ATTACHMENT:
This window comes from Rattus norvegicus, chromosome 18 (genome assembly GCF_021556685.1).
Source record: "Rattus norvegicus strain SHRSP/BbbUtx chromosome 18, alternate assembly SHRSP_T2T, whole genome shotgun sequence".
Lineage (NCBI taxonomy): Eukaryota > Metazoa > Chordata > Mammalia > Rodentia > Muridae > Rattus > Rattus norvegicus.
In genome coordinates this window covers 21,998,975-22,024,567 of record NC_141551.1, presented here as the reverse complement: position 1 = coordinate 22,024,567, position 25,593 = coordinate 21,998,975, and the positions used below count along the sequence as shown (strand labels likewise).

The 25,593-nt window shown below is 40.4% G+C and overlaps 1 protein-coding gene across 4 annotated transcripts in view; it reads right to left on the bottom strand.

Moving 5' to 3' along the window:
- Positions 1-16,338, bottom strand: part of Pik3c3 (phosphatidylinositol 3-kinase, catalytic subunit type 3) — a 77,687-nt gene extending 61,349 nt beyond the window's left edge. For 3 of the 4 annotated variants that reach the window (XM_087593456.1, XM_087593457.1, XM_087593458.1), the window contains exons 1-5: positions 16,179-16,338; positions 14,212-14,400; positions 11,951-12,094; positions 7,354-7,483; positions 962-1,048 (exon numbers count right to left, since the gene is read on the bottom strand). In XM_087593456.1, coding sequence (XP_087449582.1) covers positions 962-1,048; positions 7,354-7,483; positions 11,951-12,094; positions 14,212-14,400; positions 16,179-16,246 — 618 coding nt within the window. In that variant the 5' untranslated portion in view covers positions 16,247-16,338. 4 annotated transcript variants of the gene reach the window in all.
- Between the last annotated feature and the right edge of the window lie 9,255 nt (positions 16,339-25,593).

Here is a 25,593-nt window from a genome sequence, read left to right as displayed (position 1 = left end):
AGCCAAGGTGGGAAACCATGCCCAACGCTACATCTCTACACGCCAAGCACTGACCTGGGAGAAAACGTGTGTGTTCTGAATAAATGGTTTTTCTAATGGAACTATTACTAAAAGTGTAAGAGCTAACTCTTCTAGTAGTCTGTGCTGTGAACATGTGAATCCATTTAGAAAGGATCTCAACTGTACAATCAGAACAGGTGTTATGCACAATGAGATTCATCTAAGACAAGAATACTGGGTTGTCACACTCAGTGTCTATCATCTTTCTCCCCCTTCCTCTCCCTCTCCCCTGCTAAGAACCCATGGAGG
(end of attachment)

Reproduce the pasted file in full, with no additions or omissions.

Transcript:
This window comes from Rattus norvegicus, chromosome 18 (genome assembly GCF_021556685.1).
Source record: "Rattus norvegicus strain SHRSP/BbbUtx chromosome 18, alternate assembly SHRSP_T2T, whole genome shotgun sequence".
Lineage (NCBI taxonomy): Eukaryota > Metazoa > Chordata > Mammalia > Rodentia > Muridae > Rattus > Rattus norvegicus.
In genome coordinates this window covers 21,998,975-22,024,567 of record NC_141551.1, presented here as the reverse complement: position 1 = coordinate 22,024,567, position 25,593 = coordinate 21,998,975, and the positions used below count along the sequence as shown (strand labels likewise).

The 25,593-nt window shown below is 40.4% G+C and overlaps 1 protein-coding gene across 4 annotated transcripts in view; it reads right to left on the bottom strand.

Moving 5' to 3' along the window:
- Positions 1-16,338, bottom strand: part of Pik3c3 (phosphatidylinositol 3-kinase, catalytic subunit type 3) — a 77,687-nt gene extending 61,349 nt beyond the window's left edge. For 3 of the 4 annotated variants that reach the window (XM_087593456.1, XM_087593457.1, XM_087593458.1), the window contains exons 1-5: positions 16,179-16,338; positions 14,212-14,400; positions 11,951-12,094; positions 7,354-7,483; positions 962-1,048 (exon numbers count right to left, since the gene is read on the bottom strand). In XM_087593456.1, coding sequence (XP_087449582.1) covers positions 962-1,048; positions 7,354-7,483; positions 11,951-12,094; positions 14,212-14,400; positions 16,179-16,246 — 618 coding nt within the window. In that variant the 5' untranslated portion in view covers positions 16,247-16,338. 4 annotated transcript variants of the gene reach the window in all.
- Between the last annotated feature and the right edge of the window lie 9,255 nt (positions 16,339-25,593).

Here is a 25,593-nt window from a genome sequence, read left to right as displayed (position 1 = left end):
AGCCAAGGTGGGAAACCATGCCCAACGCTACATCTCTACACGCCAAGCACTGACCTGGGAGAAAACGTGTGTGTTCTGAATAAATGGTTTTTCTAATGGAACTATTACTAAAAGTGTAAGAGCTAACTCTTCTAGTAGTCTGTGCTGTGAACATGTGAATCCATTTAGAAAGGATCTCAACTGTACAATCAGAACAGGTGTTATGCACAATGAGATTCATCTAAGACAAGAATACTGGGTTGTCACACTCAGTGTCTATCATCTTTCTCCCCCTTCCTCTCCCTCTCCCCTGCTAAGAACCCATGGAGG